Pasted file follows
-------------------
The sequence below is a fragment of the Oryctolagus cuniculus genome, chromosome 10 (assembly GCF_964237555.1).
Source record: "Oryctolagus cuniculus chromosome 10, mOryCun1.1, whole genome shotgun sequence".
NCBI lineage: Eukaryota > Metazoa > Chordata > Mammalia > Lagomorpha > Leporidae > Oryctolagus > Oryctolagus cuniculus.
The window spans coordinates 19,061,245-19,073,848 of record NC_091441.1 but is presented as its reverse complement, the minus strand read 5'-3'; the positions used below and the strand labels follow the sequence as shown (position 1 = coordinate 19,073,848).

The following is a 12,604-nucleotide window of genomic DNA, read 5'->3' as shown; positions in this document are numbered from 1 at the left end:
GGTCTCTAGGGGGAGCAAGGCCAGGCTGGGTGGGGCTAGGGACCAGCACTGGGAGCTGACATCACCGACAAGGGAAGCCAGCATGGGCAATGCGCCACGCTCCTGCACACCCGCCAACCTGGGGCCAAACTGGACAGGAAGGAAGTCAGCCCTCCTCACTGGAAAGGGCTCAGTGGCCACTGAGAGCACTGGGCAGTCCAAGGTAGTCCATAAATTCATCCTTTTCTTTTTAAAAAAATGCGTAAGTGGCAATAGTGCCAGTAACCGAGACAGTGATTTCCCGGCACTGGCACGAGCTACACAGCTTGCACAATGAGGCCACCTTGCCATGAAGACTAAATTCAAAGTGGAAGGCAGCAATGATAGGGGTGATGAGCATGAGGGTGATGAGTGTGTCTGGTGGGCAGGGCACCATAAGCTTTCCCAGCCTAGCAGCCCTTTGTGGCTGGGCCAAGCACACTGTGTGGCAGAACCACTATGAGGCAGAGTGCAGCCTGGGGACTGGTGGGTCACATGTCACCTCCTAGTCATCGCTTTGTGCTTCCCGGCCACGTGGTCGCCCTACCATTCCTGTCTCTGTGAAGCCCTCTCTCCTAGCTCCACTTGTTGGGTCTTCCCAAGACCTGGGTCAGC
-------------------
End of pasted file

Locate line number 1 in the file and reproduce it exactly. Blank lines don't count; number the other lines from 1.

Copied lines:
The sequence below is a fragment of the Oryctolagus cuniculus genome, chromosome 10 (assembly GCF_964237555.1).